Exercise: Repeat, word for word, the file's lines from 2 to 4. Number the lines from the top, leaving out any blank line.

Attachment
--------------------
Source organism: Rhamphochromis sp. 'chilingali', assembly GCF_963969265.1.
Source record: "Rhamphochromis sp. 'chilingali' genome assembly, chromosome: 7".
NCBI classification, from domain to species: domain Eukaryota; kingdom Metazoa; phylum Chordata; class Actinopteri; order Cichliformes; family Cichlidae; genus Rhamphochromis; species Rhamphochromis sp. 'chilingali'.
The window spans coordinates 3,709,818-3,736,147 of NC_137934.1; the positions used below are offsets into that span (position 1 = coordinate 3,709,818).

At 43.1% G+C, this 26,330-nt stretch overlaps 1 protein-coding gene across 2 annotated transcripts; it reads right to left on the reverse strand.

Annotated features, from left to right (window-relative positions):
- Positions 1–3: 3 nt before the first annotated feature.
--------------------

Source record: "Rhamphochromis sp. 'chilingali' genome assembly, chromosome: 7".
NCBI classification, from domain to species: domain Eukaryota; kingdom Metazoa; phylum Chordata; class Actinopteri; order Cichliformes; family Cichlidae; genus Rhamphochromis; species Rhamphochromis sp. 'chilingali'.
The window spans coordinates 3,709,818-3,736,147 of NC_137934.1; the positions used below are offsets into that span (position 1 = coordinate 3,709,818).